When I got into middle school, I was tested by the school and they suggested that I might respond well to special education classes. Not for everything, indeed while I was in middle school, it consisted only of taking a study hall that provided special helps, where I was having trouble at any given moment - which was pretty much with everything. The thing that really stands out in middle school, was the introduction of the Math & Science Center, advanced classes for kids who were especially talented in those areas. To make this understood, I was an abysmal failure at math. Not because I couldn't do math - I could. I could even do rather complex problems in my head, which I still can. The failure was in my inability to do math problems the way that the teachers wanted me to. I could do the problems, get the answers right, I could even write down the steps I took to get the answer. The problem was, that they weren't even close to the steps I was supposed to be using. So I failed at pre-algebra, never made it past. When I asked if I could take the test, to get into the MSC, my math teacher actually got annoyed with me, thinking I was just trying to get out of class. I found out later, based in some assessment tests I took as a part of the special ed program, I would likely have passed it. At the same time, it is also probable, that without medication, it would have been impossible for me to handle the curriculum.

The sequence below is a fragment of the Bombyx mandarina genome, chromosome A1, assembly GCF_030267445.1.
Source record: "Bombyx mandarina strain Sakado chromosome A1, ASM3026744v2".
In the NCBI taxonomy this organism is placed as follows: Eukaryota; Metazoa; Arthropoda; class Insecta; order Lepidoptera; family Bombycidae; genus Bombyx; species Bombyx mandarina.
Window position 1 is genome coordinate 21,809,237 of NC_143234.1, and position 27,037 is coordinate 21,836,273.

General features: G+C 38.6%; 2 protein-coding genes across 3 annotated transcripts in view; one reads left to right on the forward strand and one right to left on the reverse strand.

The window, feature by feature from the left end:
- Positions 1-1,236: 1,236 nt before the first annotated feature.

I was entirely incapable of doing homework. The biggest problem was, that it was infinitely easy for me to get distracted. Trying to do the banal, pointless worksheets, always led to getting distracted by something in the work and going off on a tangent. I.e. reading up on the answers, might send me off on a reading frenzy, starting with the topic I was looking up and ending God knows where. It was very easy for me to spend several hours on one question - and never actually get the question answered, because by the time I was winding down the tangent, I was so far off I had forgotten where I started. This was made much more difficult by the fact that I had very little problem with quiz's and tests. I knew the material after reading the text (usually within a few weeks of the beginning of the semester) and half heartedly listening in class.
Writing papers was even worse in some ways. Worse, because I actually wrote decent papers, I just rarely managed to keep them on the topic I was assigned. My best example of this, was an assignment to write a three page paper on Thomas Jefferson. In the process of researching it, I went off on a Ben Franklin tangent and ended up turning in a fifteen page paper about him. I actually would have gotten a reasonable grade, had I talked to the teacher about changing the topic and had kept it close to the page limit. Because I did neither of those things, I got a C-. He didn't want to fail me, because it was a decent paper.
There is so much that could be said about school, I may add more another time. However this is getting fairly long for a blog post and I still have adulthood to cover.